Before configuring your NIS+ namespace, you must:
Install properly configured nsswitch.conf files on all the machines that use NIS+. See Chapter 1, Name Service Switch for details.
Plan your NIS+ layout. Consider the following items when planning the layout.
Planning your namespace. What will your domain name be? Will you have subdomains, and if so how will they be organized? Which machines will be in which domain? Will your domain be connected to a higher domain or to the Internet?
Determining your server requirements. How many replica servers will be needed for each domain? What type of server, processor speed, and memory is required? How much server disk space is needed?
See Chapter 2, NIS+: An Introduction for a detailed description of these and other planning issues, and recommended guidelines.
Prepare your existing namespace (if any). See Preparing the Existing Namespace for NIS+.
Choose a root server machine.
Make sure that you have at least one system already running at your site that can be used as your root master server. This machine must contain at least one user (root) in the system information files, such as /etc/passwd. Machines usually come with root in the system files, so this should not be a problem.
Both NIS and NIS+ perform some of the same tasks. NIS+, however, allows for hierarchical domains, namespace security, and other features that NIS does not provide. For a more detailed comparison between NIS and NIS+, see How NIS+ Differs From NIS.
You can use NIS in conjunction with NIS+ under the following principles and conditions:
Servers within a domain. While you can have both NIS and NIS+ servers operating in the same domain, doing so is not recommended for long periods. As a general rule, using both services in the same domain should be limited to a relatively short transition period from NIS to NIS+. If some clients need NIS service, you can run NIS+ in NIS-compatibility mode as explained in Solaris 1 Release and NIS-Compatibility Mode.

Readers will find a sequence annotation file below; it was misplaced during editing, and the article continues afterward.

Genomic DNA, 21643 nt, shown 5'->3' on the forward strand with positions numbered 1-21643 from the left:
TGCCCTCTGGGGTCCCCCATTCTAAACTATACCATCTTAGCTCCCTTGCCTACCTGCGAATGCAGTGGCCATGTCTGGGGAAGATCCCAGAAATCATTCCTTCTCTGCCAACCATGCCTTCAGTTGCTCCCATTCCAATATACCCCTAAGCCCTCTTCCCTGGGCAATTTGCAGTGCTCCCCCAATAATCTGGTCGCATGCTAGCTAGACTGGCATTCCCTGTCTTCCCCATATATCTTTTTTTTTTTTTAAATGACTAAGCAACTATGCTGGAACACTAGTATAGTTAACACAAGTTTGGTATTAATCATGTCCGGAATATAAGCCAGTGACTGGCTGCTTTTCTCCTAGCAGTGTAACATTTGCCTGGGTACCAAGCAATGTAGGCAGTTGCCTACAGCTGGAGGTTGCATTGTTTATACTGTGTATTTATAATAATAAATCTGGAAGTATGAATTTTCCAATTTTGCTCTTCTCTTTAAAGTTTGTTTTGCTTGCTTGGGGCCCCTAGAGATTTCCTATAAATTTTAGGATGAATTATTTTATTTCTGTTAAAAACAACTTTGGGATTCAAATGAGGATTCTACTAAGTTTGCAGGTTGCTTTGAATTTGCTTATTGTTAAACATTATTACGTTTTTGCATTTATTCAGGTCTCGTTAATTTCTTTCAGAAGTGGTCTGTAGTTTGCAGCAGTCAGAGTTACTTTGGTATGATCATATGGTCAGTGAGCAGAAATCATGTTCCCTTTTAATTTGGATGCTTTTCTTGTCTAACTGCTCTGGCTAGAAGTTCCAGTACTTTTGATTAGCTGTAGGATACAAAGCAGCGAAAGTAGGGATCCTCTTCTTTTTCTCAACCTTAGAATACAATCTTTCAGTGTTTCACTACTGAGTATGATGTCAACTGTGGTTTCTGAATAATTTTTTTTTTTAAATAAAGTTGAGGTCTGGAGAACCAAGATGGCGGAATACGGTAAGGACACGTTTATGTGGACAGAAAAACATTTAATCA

Subdomains. If the master server of your root domain is running NIS+, you can set up subdomains whose servers are all running NIS. (If your root domain master server is running NIS, you cannot have subdomains.) This might be useful in situations where you are moving from NIS to NIS+. For example, suppose your enterprise had separate, multiple NIS domains, possibly at different sites. Now you need to link them all together into a single, hierarchical multi-domain namespace under NIS+. By first setting up the root domain under NIS+, you can then designate the legacy NIS domains as sub-domains that continue to run NIS until it is convenient to switch them over to NIS+.
Machines within a domain.
If a domain's servers are running NIS+, individual machines within that domain can be set up to use either NIS+, NIS, or /etc files for their name service information. In order for an NIS+ server to supply the needs of an NIS client, the NIS+ server must be running in NIS-compatibility mode as described in Solaris 1 Release and NIS-Compatibility Mode.